What has kept me fascinated with this experience is that it was totally unrelated to any of the songs or the sermon. The architecture of the building is what did the preaching that Sunday morning. What a thought: the Holy Spirit uses architecture to preach the gospel! Of course this revelation isn’t anything new to many streams within the Christian tradition. For centuries Christians have used art and beauty to aid in the act of worship. Undeniably the placement of the crowns within the stained-glass windows in the dome of that Methodist Cathedral was intentional on the part of its designer. I can’t help but believe that God delights in this sort of creative intentionality. In fact using the arts and creativity to point people towards God stretches all the way back to the beginning of the Bible.

Did you know that the first few times the Holy Spirit is mentioned in the Bible it is within the context of creativity? When God created all things “the Spirit of God was hovering over the face of the waters” (Gen. 1:2). Then there is the lesser known duo of Bezalel and Oholiab — the first “creative types” in Scripture. God says “I have filled [them] with the Spirit of God, with ability and intelligence, with knowledge and all craftsmanship, to devise artistic designs, to work in gold, silver, and bronze, in cutting stones for setting, and in carving wood, to work in every craft” (Ex. 31:3-5). God fills these two men with His Spirit for creative work. Yet simply being creative wasn’t the end goal. Their creative efforts had an aim. The goal was to use this God-inspired creativity to create the tabernacle: the place of worship for Israel.

God is a creative God with boundless creativity. But what’s even more exciting than that is how God delights in filling us with His Spirit so that we can tap into his creativity to create beauty that will aid people in entering into His presence. God met us in Christ and brought our salvation in such a surprising, mysterious, and creative way! In Christ, God was reconciling the entire world to himself and ultimately Jesus will make all things new (2 Cor. 5:19 and Rev. 21:5). A powerful creative act. So lets take this to its logical end: the entire universe and everything within it can be restored and pointed towards God.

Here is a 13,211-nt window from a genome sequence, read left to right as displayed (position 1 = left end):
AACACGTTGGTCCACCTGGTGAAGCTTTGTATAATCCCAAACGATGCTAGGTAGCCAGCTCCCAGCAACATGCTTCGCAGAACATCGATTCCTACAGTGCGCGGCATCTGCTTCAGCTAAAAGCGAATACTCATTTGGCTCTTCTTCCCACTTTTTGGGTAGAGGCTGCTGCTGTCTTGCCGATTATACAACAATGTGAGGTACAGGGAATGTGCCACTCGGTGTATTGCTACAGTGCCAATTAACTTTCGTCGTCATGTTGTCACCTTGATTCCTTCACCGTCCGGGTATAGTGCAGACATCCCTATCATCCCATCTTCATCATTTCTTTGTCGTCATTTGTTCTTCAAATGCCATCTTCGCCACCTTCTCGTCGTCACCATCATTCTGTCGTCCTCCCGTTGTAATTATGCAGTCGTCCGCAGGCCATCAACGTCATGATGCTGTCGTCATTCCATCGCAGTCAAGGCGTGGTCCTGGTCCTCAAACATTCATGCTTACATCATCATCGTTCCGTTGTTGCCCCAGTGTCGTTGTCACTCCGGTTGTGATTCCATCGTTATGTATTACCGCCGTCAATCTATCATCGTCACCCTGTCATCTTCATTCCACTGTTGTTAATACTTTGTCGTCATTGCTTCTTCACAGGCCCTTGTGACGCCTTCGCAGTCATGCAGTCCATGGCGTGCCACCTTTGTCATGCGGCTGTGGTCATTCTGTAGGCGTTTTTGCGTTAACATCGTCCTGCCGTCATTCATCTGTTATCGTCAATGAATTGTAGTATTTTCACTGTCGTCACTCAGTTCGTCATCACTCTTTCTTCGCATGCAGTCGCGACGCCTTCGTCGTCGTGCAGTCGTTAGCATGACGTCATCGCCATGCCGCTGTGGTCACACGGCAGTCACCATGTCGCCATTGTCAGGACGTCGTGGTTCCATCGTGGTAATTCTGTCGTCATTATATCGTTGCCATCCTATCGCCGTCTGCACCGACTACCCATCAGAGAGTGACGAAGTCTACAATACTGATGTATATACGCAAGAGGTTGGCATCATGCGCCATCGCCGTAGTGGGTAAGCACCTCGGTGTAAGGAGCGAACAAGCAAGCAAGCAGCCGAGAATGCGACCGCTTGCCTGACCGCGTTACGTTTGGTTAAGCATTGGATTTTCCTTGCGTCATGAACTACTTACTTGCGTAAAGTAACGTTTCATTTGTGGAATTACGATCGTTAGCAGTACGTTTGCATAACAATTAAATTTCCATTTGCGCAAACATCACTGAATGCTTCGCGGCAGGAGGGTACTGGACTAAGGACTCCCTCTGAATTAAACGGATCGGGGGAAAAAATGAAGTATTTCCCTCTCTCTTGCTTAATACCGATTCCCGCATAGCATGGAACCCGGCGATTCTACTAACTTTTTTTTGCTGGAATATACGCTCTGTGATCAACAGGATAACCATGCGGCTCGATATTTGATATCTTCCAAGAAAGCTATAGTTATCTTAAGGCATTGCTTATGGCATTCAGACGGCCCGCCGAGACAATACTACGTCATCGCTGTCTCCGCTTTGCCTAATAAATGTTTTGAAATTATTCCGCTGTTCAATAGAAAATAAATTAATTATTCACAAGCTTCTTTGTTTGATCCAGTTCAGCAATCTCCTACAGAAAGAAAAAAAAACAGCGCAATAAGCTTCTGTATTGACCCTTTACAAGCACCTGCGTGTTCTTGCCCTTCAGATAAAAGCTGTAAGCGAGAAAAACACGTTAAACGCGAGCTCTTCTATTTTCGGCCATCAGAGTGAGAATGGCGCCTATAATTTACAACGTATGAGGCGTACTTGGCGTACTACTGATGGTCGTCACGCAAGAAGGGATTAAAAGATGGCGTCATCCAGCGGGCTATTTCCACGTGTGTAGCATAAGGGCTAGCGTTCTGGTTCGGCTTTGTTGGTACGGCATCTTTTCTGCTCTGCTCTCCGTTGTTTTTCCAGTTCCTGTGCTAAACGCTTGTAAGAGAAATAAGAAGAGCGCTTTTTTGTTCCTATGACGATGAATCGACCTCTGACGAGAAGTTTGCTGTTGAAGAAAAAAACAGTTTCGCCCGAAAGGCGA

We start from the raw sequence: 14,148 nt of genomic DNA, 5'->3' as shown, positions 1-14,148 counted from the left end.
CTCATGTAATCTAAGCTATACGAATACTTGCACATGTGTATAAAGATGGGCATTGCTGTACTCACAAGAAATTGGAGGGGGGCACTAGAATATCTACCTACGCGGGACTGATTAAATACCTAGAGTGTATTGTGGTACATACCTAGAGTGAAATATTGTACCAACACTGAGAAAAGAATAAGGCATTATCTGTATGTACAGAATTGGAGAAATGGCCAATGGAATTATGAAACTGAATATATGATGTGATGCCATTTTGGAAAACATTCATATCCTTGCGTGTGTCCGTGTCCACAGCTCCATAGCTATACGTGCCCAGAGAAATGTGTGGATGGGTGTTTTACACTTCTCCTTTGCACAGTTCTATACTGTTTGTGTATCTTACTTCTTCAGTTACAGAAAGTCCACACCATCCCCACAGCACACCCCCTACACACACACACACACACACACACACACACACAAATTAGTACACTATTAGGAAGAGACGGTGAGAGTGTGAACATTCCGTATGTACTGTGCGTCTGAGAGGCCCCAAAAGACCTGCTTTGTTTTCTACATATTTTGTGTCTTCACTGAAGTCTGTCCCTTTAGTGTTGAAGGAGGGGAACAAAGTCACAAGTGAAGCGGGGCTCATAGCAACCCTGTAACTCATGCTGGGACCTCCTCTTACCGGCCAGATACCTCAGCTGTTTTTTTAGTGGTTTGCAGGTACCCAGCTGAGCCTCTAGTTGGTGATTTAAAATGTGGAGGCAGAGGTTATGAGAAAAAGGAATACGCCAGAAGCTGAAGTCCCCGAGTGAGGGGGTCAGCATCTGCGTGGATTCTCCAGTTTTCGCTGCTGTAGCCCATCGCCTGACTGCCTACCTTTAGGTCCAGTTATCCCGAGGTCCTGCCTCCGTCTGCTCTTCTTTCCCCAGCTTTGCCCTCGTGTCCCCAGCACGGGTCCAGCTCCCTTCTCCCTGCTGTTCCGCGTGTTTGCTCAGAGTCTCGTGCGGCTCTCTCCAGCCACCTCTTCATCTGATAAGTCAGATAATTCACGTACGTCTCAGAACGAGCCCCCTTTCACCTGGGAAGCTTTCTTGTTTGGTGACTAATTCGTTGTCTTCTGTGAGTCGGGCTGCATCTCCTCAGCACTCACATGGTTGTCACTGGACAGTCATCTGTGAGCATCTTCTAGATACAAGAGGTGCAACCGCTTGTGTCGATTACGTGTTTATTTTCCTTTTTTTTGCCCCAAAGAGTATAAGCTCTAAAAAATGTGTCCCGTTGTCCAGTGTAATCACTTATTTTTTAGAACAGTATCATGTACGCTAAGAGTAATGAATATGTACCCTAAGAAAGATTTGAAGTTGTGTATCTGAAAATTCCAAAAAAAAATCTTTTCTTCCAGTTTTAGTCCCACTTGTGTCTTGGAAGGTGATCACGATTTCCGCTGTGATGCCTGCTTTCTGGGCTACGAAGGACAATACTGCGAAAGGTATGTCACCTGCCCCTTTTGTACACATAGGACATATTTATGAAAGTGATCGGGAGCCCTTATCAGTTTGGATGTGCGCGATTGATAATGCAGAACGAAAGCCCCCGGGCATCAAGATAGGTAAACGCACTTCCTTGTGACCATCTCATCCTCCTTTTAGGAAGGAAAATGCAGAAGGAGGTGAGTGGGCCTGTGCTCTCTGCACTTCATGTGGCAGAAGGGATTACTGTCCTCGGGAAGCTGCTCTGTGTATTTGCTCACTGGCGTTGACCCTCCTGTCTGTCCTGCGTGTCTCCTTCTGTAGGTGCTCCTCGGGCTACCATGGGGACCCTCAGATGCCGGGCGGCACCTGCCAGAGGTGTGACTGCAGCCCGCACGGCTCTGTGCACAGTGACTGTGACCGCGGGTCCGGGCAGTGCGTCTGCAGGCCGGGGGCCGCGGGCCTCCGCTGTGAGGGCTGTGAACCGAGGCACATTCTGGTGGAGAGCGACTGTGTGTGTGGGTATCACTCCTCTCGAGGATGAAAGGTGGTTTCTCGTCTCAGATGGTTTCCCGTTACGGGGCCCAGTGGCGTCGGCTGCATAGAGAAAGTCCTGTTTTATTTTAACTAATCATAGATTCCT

Whenever we create it always has an aim. It can be just for the sake of creating, or for the sake of an audience, or for the sake of ourselves. Among many more reasons, there can be good intentions to create, and there can also be selfish aspirations to create. As a once musician, graphic designer, and now a pastor, I find that my artistic and creative streak is most fulfilling when it finds its end in its source. The source of all creativity is God, the end of all creativity is God. How much we highlight God in our creative acts can be subtle, or it can be overt, but when we tap into the endless potential of our creative God, we will find what is made to be better than what we could have ever imagined on our own.

We should aspire to preach the gospel with paintings, murals, graphic design, building & landscape architecture, lyrics, poems, cooking, and the like. Why not ask God to fill us with such creativity that what is being produced in and through us gives glimpses of the world as it ought to be? We can! Whatever we do — in word or deed — we can do it all in the name of the Lord Jesus while giving thanks to the Father (Col. 3:17).

Come Lord Jesus, fill us with your creative Spirit!

St. Peter's Fireside